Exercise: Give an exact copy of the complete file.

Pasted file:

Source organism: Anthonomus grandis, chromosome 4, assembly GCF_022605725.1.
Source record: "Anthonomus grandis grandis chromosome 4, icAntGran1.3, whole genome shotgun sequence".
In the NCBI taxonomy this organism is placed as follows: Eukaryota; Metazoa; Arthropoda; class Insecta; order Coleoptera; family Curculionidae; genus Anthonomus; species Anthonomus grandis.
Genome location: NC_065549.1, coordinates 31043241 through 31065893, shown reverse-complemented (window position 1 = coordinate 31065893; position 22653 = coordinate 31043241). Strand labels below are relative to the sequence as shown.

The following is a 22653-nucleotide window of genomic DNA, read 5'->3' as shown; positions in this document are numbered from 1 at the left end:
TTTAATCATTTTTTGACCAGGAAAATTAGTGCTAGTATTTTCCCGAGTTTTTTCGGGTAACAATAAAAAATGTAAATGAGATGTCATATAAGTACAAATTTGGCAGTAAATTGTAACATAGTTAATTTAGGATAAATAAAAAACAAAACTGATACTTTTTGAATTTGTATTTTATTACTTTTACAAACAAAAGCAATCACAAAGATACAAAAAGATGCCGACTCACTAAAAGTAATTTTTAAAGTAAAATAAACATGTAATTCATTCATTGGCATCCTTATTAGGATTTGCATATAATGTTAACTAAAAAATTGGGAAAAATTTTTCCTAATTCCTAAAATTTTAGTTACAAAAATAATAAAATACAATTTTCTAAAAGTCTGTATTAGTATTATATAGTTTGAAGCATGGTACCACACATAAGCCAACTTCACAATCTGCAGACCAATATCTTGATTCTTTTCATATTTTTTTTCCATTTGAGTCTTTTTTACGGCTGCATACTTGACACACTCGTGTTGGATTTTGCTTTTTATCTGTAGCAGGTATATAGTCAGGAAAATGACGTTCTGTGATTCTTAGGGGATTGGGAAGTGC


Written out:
Source organism: Anthonomus grandis, chromosome 4, assembly GCF_022605725.1.
Source record: "Anthonomus grandis grandis chromosome 4, icAntGran1.3, whole genome shotgun sequence".
In the NCBI taxonomy this organism is placed as follows: Eukaryota; Metazoa; Arthropoda; class Insecta; order Coleoptera; family Curculionidae; genus Anthonomus; species Anthonomus grandis.
Genome location: NC_065549.1, coordinates 31043241 through 31065893, shown reverse-complemented (window position 1 = coordinate 31065893; position 22653 = coordinate 31043241). Strand labels below are relative to the sequence as shown.

The following is a 22653-nucleotide window of genomic DNA, read 5'->3' as shown; positions in this document are numbered from 1 at the left end:
TTTAATCATTTTTTGACCAGGAAAATTAGTGCTAGTATTTTCCCGAGTTTTTTCGGGTAACAATAAAAAATGTAAATGAGATGTCATATAAGTACAAATTTGGCAGTAAATTGTAACATAGTTAATTTAGGATAAATAAAAAACAAAACTGATACTTTTTGAATTTGTATTTTATTACTTTTACAAACAAAAGCAATCACAAAGATACAAAAAGATGCCGACTCACTAAAAGTAATTTTTAAAGTAAAATAAACATGTAATTCATTCATTGGCATCCTTATTAGGATTTGCATATAATGTTAACTAAAAAATTGGGAAAAATTTTTCCTAATTCCTAAAATTTTAGTTACAAAAATAATAAAATACAATTTTCTAAAAGTCTGTATTAGTATTATATAGTTTGAAGCATGGTACCACACATAAGCCAACTTCACAATCTGCAGACCAATATCTTGATTCTTTTCATATTTTTTTTCCATTTGAGTCTTTTTTACGGCTGCATACTTGACACACTCGTGTTGGATTTTGCTTTTTATCTGTAGCAGGTATATAGTCAGGAAAATGACGTTCTGTGATTCTTAGGGGATTGGGAAGTGC